Take a look at the Harvest Gourmet menu toolkit for advice on how to incorporate and market your new plant-based offering in your menu. Don’t forget to download the Harvest Gourmet staff toolkit so your team knows how to communicate the benefits of the sensational burger to customers.

Customer cutting vegan sandwich with cutlery at café table
Grilled plant-based meat patties on plate with vegetables

Replace chicken and fish with tofu

Tofu is another soy-based meat substitute that has been a long-time favourite of those pursuing a flexitarian or plant-based diet. Like chicken and fish, much of the flavour and enjoyment of tofu comes from the marinade used and what other ingredients accompany it.

This makes tofu an easy meat-free substitute for any chicken or fish-based dishes you already have on your menu. Because tofu is so bland on its own, it's easy to flavour tofu so that it tastes like chicken or fish (and even other meats like beef or pork).

Crispy fried tofu with vegetables in bowl

Replace any meat with mushrooms

Mushrooms are incredibly versatile and are commonly used as a meat substitute in a variety of dishes, thanks to their meaty texture. Their distinct flavour profile, known as "umami", makes for a satisfying alternative to meat in mixed dishes like stews, casseroles, and stir-frys.

Portobello mushrooms are one of the most popularly seen in today's plant-based menus. They're very absorbent, picking up the flavour of whatever marinade you use and can even be served whole as a "mushroom steak".

BBQ portobello mushroom on flame grill


How to advertise your plant-based swaps to flexitarians

If you're planning to incorporate meat-free substitutes like Harvest Gourmet in your menu, there are a few tricks you should use to maximise their appeal to flexitarians (or even those who are curious about plant-based food).

Customer choosing from restaurant menu with waitress

Use appealing language

When describing dishes where you have swapped out meat for a plant-based alternative, ensure that you use the term "plant-based" rather than "fake meat" or "like meat". Even using the term "vegan" can deter flexitarians who don't identify with that dietary choice.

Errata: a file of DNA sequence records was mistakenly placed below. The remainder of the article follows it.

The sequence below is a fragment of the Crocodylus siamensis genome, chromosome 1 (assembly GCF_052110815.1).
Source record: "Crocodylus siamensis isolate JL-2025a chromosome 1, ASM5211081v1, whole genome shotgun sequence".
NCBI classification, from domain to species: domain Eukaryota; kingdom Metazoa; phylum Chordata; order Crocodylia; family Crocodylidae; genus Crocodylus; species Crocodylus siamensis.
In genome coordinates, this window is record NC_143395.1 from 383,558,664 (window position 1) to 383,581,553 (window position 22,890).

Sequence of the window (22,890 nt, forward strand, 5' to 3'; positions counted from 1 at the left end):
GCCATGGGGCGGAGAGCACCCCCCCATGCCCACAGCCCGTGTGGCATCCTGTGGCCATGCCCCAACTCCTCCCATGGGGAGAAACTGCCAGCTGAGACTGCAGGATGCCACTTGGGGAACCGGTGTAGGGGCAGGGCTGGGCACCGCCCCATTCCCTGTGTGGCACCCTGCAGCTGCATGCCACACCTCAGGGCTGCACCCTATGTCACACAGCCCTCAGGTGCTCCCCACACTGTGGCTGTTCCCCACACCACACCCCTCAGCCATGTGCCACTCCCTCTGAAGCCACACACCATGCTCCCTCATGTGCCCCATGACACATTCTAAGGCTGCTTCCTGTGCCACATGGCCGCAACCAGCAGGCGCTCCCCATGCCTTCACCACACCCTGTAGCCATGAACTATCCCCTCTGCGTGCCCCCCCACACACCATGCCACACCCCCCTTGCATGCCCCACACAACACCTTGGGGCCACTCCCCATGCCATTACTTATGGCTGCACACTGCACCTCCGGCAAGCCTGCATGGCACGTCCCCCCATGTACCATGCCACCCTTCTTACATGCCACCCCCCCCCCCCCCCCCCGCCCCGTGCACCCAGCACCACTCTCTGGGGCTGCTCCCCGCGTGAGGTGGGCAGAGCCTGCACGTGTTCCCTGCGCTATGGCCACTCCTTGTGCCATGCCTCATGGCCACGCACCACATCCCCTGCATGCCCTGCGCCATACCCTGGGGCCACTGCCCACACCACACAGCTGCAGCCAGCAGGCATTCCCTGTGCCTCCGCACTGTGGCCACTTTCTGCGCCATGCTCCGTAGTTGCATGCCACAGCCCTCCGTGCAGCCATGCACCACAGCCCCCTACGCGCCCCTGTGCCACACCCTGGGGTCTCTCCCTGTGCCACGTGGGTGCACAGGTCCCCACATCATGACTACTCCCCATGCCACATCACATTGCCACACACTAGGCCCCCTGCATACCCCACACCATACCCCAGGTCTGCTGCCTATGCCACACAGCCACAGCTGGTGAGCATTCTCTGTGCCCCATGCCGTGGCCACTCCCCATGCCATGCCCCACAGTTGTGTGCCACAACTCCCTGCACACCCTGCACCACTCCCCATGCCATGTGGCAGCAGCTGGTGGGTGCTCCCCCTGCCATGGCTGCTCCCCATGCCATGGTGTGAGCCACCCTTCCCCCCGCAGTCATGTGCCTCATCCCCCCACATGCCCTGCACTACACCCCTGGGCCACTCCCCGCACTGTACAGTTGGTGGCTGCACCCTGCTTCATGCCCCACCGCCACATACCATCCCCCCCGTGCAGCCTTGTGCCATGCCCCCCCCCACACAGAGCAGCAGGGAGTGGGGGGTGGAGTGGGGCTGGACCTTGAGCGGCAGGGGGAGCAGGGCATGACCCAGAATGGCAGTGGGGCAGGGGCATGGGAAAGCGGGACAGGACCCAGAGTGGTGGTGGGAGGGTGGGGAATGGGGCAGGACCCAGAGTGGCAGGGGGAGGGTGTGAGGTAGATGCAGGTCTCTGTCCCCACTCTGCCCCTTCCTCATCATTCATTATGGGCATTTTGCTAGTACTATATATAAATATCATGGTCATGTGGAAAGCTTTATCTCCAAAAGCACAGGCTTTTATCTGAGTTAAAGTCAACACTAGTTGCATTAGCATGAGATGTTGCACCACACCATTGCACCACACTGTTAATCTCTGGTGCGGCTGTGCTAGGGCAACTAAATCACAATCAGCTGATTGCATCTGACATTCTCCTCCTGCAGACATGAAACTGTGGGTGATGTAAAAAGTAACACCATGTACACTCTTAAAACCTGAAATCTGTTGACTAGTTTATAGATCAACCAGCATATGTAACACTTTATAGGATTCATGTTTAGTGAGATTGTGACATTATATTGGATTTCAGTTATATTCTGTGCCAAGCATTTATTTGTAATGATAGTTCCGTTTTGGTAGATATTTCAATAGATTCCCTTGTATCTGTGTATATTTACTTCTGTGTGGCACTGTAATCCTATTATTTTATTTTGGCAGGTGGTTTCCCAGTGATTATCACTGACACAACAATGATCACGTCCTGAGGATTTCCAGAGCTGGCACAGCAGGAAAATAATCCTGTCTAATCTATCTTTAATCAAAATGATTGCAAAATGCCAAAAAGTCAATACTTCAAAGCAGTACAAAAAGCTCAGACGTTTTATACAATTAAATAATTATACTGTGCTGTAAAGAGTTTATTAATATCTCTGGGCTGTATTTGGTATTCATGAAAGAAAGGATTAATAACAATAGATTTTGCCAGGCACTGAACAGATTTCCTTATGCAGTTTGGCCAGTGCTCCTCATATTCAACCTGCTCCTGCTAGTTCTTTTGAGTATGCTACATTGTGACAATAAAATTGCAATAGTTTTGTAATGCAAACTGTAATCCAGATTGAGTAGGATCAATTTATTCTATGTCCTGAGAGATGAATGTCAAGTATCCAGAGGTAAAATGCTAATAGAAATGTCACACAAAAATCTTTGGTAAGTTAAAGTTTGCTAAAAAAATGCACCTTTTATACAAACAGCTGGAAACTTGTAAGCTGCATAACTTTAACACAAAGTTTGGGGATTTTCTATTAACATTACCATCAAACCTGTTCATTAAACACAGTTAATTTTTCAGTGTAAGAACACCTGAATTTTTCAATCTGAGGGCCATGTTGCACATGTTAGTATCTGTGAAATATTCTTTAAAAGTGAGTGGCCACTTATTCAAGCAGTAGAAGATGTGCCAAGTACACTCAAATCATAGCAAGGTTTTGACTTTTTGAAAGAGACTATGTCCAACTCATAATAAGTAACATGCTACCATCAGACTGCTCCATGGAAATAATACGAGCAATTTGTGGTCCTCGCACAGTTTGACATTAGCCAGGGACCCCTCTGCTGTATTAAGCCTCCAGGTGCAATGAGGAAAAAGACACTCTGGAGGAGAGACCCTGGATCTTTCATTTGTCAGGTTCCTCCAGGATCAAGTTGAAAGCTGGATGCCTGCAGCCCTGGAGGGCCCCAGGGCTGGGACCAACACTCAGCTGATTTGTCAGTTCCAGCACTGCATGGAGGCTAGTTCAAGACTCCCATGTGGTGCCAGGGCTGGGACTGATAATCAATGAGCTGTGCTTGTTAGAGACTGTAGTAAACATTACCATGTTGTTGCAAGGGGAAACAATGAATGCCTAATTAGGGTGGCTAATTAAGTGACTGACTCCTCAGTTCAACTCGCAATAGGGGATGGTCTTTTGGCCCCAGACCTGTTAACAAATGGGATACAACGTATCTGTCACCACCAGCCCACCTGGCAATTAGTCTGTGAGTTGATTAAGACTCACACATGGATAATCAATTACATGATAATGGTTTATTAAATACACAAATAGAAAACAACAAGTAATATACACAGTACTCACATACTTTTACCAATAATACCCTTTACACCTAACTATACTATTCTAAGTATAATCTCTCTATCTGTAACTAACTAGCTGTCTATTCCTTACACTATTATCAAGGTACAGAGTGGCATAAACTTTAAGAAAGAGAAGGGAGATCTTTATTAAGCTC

Feature them prominently in your menu

Don't hide away your plant-based menu items in a separate section away from your main offerings - feature them prominently! This is how you normalise plant-based foods and make them just one of many viable options, giving them equal importance and not making flexitarian customers feel alienated from the "main" offering.

Offer samples to curious customers

When you replace meat in a dish with a comparable plant-based ingredient, there's a novelty factor attached to it. This entices customers to want to try it and make their dining experience a little bit more exciting. Offering a small sample of your plant-based offerings will let undecided customers know how delicious they are and entice them to order the full dish. This also creates a unique interaction between you and the customer. There's a good chance they will tell their friends and family about the experience or even post about it on social media (giving you a free marketing boost!) Check out the Harvest Gourmet social media guide to help you leverage platforms like Facebook and Instagram to generate buzz around your new plant-based menu items.


How will you alter your menu to cater to the growing number of flexitarians?

As more people adopt a flexitarian diet and minimise their consumption of meat, it makes sense to have at least one prominent plant-based option on your menu. With plant-based alternatives like Harvest Gourmet offering a taste and texture almost identical to that of real meat, it's never been easier to pivot your existing menu to this growing demographic.

Get in touch with Nestlé Professional for a local representative to assist you with incorporating our plant-based range into your menu.

Happy chef with arms crossed in open restaurant kitchen